It seems that 2.6 billion records were exposed in the first half of 2018. Just to provide context, remember that there are less than 3 times that many people alive on the planet. Obviously, those records don’t represent unique users, but it goes to show the sheer scope of the problem.
And it is an expensive problem. In the U.S. the average price tag swells to $7.91 million per breach, with an average clean up time of 201 days, according to a report released in July.
This summer, while you might have been enjoying sunshine and holidays, data breaches did not slow down for a breather.
We’ve collated 5 big data breaches of summer 2018, explaining what happened and, where possible, outlining steps what you can take to prevent the same thing from happening at your organization.
Unsecured data collected through Typeform surveys was reportedly taken by hackers. As a result, Monzo, Revolut, England’s Shavington-cum-Gresty Parish Council, Fortnum and Mason’s and more were forced to admit that data had been compromised.
The theft included names, email addresses and other pieces of information submitted by users through Typeform forms.
Typeform assured customers that it has identified and addressed the source of the breach. According to Security Week, the company claims it initiated a system security review.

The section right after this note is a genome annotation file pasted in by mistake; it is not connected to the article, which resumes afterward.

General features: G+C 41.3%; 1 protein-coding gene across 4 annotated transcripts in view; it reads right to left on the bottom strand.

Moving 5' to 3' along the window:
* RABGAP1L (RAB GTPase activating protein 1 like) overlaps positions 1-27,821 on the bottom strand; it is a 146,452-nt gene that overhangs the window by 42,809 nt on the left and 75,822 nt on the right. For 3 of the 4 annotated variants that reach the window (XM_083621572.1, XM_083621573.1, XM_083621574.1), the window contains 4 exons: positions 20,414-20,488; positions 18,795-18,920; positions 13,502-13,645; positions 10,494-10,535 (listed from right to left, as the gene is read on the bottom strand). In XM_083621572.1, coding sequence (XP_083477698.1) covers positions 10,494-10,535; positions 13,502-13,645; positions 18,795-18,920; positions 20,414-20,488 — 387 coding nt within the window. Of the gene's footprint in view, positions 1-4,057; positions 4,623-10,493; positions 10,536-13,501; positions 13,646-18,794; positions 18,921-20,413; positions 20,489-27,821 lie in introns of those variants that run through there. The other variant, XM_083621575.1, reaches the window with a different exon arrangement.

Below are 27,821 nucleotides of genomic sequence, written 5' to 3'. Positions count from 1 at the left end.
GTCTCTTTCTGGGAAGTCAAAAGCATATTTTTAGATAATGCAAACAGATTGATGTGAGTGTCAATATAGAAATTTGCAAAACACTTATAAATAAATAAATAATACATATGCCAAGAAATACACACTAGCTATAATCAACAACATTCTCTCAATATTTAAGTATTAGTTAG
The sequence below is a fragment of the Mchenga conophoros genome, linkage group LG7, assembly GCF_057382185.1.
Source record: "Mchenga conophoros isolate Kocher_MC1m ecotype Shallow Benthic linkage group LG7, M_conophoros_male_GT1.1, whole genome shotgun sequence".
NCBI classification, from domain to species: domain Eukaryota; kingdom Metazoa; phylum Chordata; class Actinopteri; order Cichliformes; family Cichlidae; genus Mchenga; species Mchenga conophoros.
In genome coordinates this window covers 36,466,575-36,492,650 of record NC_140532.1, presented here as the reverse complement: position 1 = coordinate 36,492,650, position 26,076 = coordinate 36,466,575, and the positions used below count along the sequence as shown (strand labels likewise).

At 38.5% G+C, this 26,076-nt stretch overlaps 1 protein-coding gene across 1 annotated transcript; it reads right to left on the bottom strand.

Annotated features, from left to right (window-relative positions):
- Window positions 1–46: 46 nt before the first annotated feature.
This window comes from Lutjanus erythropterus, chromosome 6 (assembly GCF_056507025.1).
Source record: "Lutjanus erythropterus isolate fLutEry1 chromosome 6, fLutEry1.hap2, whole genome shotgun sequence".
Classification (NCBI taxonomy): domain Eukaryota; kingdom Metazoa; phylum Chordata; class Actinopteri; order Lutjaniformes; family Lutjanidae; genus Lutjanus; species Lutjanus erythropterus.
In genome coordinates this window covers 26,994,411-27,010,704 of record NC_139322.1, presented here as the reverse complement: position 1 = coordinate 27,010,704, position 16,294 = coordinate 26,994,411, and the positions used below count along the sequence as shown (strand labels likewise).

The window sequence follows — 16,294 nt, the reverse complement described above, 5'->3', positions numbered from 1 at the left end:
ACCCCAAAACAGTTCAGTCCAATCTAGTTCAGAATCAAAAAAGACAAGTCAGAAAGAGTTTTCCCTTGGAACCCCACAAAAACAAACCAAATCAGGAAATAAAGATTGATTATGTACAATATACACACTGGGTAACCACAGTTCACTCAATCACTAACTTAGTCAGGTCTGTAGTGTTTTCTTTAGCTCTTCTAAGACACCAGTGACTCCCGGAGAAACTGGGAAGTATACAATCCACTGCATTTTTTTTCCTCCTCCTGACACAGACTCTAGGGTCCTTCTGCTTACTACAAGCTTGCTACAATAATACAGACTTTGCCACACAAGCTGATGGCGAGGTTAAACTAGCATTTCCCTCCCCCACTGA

Although it’s not clear exactly how, Typeform admitted the hackers managed to download a partial backup of form responses. This implies backups were left in readable form on web-accessible servers, rather than encrypted and put into secure storage away from web-facing systems.
Ensuring you have proper data collection, transfer and storage facilities is key to deterring the interest of hackers. Especially since the advent of GDPR, ensure that you meet regulatory compliance. Conducting annual risk assessments can highlight vulnerable areas and poor security practices early, better safeguarding against such opportunistic attacks.
At the end of June, Adidas warned millions of customers that their data may have been stolen in a security breach. In a statement, the company said that “an unauthorized party claims to have acquired limited data associated with certain Adidas consumers.”
Information about this attack and how many millions of users were affected remains hazy. According to reports, the incident saw the unauthorized exposure of customer email addresses, encrypted passwords and usernames from users of its US store.
We can speculate that Adidas must segment its customer data because the company does not believe that credit card or personal fitness information was accessible.
Performing regular assessments, penetrations tests and vulnerability scans, as well as ensuring you have a clear and concise emergency incident response plan, are key to reducing the overall risk of such an emergency.
Kicking off August was news that a Mexican telemedicine company known as Hova Health misconfigured a MongoDB database, exposing more than 2.3 million patient records.
Like so many others, the database was publicly available and could be accessed and edited by anyone. Apparently, no password was required!